A standard complaint of the last decade is that President Bush's foreign policy overly relied upon elections. Someone trotted out this tired trope as recently as a few days ago at the annual CNAS hoe-down. (The event was a great success, and I encourage folks to watch the archived video, if you missed it. I had lots of fun on my panel with Bob Kagan, Colin Kahl, and Anne-Marie Slaughter, who is something of a rock star at these sorts of events...but I digress...)
The Bush critique was usually offered in a very simplistic fashion, but it was not entirely without merit. Certainly 2006 was a tough year in this regard, what with the difficulties the Iraqi government faced in forming a government after their December 2005 election. And, of course, Hamas' electoral success in the Palestinian elections of 2006 greatly complicated the peace process. The "don't make U.S. policy hostage to elections" became a standard partisan talking point, and the Obama team came into office promising a more hard-headed, less naive approach to elections.
So it is ironic that elections have proven so difficult for the administration -- indeed, pretty much every election (domestic and foreign) has produced a setback for Obama. The domestic electoral setbacks are obvious, but the foreign electoral setbacks have been consequential as well. By year, consider just this small sample, limited to just one election each year:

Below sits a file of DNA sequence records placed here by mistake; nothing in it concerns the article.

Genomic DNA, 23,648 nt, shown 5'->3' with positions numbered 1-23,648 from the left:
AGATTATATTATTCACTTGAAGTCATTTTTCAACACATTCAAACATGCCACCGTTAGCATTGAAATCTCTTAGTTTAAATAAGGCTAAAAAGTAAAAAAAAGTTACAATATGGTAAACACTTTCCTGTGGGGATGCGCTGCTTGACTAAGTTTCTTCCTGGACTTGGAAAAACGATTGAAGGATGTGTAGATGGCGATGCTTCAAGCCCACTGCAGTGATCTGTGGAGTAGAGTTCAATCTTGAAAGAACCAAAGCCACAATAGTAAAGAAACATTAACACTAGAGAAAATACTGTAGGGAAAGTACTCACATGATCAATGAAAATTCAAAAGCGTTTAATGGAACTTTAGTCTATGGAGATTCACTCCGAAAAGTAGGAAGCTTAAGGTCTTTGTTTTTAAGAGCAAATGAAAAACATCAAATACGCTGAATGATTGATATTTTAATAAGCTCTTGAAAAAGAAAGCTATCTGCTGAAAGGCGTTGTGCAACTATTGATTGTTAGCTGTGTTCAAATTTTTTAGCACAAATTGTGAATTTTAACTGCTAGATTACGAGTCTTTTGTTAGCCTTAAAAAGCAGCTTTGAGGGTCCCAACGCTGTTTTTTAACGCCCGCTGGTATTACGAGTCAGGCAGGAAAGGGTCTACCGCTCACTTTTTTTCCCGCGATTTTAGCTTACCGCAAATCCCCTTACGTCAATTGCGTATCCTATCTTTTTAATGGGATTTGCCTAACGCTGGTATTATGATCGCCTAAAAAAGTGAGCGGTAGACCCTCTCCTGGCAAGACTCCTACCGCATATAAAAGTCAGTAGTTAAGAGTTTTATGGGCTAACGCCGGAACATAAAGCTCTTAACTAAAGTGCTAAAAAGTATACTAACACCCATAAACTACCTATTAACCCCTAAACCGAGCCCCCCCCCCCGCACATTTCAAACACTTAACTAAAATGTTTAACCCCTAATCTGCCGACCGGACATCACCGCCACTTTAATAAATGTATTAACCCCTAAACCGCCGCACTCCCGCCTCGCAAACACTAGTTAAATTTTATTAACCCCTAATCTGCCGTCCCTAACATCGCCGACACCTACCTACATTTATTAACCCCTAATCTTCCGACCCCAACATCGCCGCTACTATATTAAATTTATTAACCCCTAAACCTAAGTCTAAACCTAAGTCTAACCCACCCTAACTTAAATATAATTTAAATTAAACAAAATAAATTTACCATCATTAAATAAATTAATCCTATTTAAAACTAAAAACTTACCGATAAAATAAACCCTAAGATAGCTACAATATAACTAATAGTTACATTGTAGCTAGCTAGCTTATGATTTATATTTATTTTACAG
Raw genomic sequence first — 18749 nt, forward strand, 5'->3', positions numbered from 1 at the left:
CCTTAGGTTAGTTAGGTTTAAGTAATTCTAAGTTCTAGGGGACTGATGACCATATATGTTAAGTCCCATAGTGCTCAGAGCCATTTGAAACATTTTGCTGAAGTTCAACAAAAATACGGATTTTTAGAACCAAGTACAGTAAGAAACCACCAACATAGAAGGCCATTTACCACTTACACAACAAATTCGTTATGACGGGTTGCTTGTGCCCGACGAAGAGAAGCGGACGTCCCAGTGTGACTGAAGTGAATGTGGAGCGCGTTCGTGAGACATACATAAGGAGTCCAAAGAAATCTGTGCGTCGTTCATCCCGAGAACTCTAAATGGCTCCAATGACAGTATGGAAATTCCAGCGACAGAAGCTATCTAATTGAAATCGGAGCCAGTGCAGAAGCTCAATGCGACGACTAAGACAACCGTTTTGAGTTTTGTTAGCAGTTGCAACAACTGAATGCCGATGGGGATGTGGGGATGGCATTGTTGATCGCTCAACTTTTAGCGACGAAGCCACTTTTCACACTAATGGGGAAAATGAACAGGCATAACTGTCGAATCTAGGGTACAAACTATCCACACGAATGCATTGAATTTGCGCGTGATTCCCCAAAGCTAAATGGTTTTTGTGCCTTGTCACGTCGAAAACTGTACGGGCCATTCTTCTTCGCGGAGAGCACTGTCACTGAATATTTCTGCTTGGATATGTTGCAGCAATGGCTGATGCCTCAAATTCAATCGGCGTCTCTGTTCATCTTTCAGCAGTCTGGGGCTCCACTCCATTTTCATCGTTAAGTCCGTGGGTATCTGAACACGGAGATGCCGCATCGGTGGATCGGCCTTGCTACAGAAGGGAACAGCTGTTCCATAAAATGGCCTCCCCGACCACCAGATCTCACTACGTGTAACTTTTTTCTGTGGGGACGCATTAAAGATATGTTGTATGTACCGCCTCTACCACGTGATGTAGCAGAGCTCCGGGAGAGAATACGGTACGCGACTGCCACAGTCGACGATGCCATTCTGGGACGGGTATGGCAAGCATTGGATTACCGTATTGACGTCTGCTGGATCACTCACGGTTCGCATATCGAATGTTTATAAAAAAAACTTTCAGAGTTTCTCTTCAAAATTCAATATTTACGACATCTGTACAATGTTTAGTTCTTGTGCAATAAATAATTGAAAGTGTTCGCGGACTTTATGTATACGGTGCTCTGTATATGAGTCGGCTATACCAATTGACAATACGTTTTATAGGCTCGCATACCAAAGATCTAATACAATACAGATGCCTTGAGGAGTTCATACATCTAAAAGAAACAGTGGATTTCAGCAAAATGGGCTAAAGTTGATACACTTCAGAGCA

Obama over-invests in the Afghanistan elections, over-reacts to electoral irregularities, and then backs down, forced to deal with a re-elected Karzai who has lost all trust in his American partners. U.S.-Afghan policy has never recovered since -- even a surge was insufficient to regain lost momentum.
Iraq has elections, but the leader with a narrow advantage in the vote-cout -- Ayad Allawi -- is unable to forge a government. Iraq plunges into many months of political paralysis, accelerating the evaporation of American leverage (an evaporation that was already happening too fast because of Obama's commitment to leave Iraq regardless of the consequences).
The Arab Spring catches Obama (and, to be fair, most everyone else) off-guard and the administration struggles to forge a viable strategy for balancing the groundswell of support for greater electoral accountability with the need to advance basic national interests in the region, cf. the success of islamist parties in Egypt.
Putin deals a death-blow to the "reset" by running a successful presidential campaign on a blatantly anti-American platform.
This weekend, there will be two more elections, and the betting money is both will produce further head-aches for the Obama administration. The Egyptian elections are in turmoil, following the court ruling that the Parliament must be disbanded. And the Greek elections may light the fuse that blows up the eurozone.
Of course, President Obama is not the primary actor in any of these electoral stories and he does not deserve the lion's share of the blame for the adverse developments. But he is not an innocent bystander, and, crucially, he has an obligation to forge a foreign policy that can preserve U.S. national interests even in stormy electoral seasons.
Because of the repercussions of some of the upcoming elections, especially the Greek one, it might even be said that what happens in those elections could determine what happens in the one election where Obama IS the primary actor: His own.
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